Foodies should head to the San Juan Market (Mercado de Curiosidades San Juan; the official name is Ernesto Pugibet), 4 blocks south of Alameda Park at Calle Ayuntamiento and Avenida Dolores (M: Salto de Agua, line 8). In business more than 150 years, it sells produce, fruit, cheeses and seafood—the fresh fish market is huge—as well as lots of imported items and exotic culinary products. Freshly butchered meats range from turkey, rabbit and goat to crocodile and armadillo. For tourists this a great lunch stop; numerous food vendors dish up all sorts of authentic specialties, from pozole to tortas. It's open daily 7-5.
The city's biggest food market is the La Merced Market , about six blocks southeast of the Zócalo between Anillo de Circunvalación and Calle Rosario (M: Merced, line 1). The huge building is divided into sections focusing on specific items or foodstuffs. Here vendor after vendor sells nothing but nopal (cactus pads) or chicharrónes (fried pork rinds). Other areas specialize in wedding decorations, cooking utensils, shoes and clothing. It's definitely not a tourist attraction, but the sheer scope of the commerce (mountains of candy, enormous bags of potato chips) makes it one of the fascinating and fun places to go for a full immersion in local culture. It's open daily 8-7; go during the day, as the neighborhood gets sketchy after dark.
Two blocks south of Mercado de la Merced on Calle Fray Servando Teresa de Mier (M: Merced, line 1) is Mercado Sonora , otherwise known as the “witchcraft market.” Stalls sell a mishmash of lotions, potions, colorful candles, charms, amulets, aromatic soaps and herbal remedies all touting success in business, good health, luck in love or stress reduction. There's a huge variety of medicinal plants, along with exotica like dried rattlesnake and starfish that are reputed to help relieve various ailments. You'll also find more utilitarian items like pottery, piñatas, toys and party costumes. It's open daily 10-7.
The Mercado Insurgentes de Artesanías y Platería fills an entire block in the Zona Rosa along Calle Londres between calles Florencia and Amberes (M: Insurgentes, line 1). This neighborhood crafts market has a maze of stalls selling everything from baskets and textiles to silver, pewterware, jewelry, sombreros and souvenirs. Bargaining is expected and good buys are possible, but most vendors speak little English so it helps to know some basic Spanish phrases if you plan on haggling. It's open Mon.-Sat. 10-7, Sun. 11-4.
Handcrafted items from all over the country are sold at the Mercado de la Ciudadela , about 5 blocks southwest of Alameda Park along Calle Balderas, between calles Ayuntamiento and Emilio Donde (M: Balderas, line 1). Covered booths display leather moccasins, Talavera pottery, custom-made stringed instruments and more. Some of the coolest items are vibrantly colorful, hand-carved wooden masks. If you travel to just one crafts market, make it this one. Most stalls have fixed prices. It's open daily around 10-7. There's a nice little plaza across the street from the market.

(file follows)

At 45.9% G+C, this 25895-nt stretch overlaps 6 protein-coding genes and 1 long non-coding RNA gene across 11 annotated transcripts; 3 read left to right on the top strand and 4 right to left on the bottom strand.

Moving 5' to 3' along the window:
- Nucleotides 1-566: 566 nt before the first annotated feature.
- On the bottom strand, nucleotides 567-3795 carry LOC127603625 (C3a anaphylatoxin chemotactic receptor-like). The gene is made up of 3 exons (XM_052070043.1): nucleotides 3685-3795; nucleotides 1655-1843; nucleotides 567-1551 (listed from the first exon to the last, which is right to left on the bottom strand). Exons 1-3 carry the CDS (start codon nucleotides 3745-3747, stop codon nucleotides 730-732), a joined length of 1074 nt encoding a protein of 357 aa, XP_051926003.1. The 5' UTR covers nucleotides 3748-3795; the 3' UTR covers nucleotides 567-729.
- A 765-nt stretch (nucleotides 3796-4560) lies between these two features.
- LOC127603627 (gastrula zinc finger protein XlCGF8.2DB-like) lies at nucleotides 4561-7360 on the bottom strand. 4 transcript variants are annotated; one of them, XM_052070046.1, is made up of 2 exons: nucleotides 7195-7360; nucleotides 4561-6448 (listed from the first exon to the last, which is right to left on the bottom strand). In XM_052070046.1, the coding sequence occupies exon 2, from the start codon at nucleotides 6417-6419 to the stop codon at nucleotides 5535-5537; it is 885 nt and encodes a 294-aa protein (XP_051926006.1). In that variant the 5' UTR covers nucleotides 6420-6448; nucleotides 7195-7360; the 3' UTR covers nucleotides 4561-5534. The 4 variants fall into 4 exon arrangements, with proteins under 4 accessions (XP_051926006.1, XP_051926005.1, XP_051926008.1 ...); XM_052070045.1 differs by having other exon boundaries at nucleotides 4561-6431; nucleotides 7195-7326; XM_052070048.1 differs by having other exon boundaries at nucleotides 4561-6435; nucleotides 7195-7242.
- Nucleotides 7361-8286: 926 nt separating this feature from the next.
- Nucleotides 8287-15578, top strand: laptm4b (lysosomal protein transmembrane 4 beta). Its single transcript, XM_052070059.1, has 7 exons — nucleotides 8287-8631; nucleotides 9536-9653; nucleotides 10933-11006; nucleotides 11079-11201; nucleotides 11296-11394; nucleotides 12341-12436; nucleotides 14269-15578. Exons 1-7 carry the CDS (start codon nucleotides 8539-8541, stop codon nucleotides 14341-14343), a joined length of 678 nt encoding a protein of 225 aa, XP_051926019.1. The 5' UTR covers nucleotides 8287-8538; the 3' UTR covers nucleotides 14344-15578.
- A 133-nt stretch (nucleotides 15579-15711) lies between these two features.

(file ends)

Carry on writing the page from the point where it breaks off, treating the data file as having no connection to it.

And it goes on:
The La Lagunilla Market is two blocks east of the intersection of Lázaro Cárdenas and Paseo de la Reforma, bordered north and south by Calle Libertad and Calle López Rayón and east and west by avenidas Ignacio Allende and Comonfort (M: Lagunilla, line 8). A triple-domed building of enormous proportions, Lagunilla is especially busy on Sunday, when vendors from all over the city set up tables or booths to sell furniture, antiques, used clothing, vinyl records, old books, elaborate wedding dresses and housewares. You won't find souvenirs here, and watch out for pickpockets.
Silver fanciers should visit Tane , at the corner of Avenida Presidente Masaryk and Calle Edgar Allan Poe in the Polanco district. Jewelry, candelabras and museum-quality reproductions are all expensive but exquisitely crafted.
Mexican artists exhibit and sell their work at El Bazar Sábado (Saturday Bazaar) in San Angel. It takes place Saturdays from 10-7 in a beautifully renovated 18th-century mansion at Plaza San Jacinto #11 (M: Miguel A. de Quevedo, line 3), but usually spills out of it as well.
The emphasis here is on art and features works by a tightly knit group of contemporary artisans, some of them U.S. expats. Paintings, sculpture, ceramics, textiles, garments, rugs and high-quality jewelry are sold; prices are high, but so is quality. Search out the animalitos, bizarrely carved and painted wooden creatures for which Oaxaca is famous, and “Tree of Life” candelabras exploding with flowers, animals and other figures.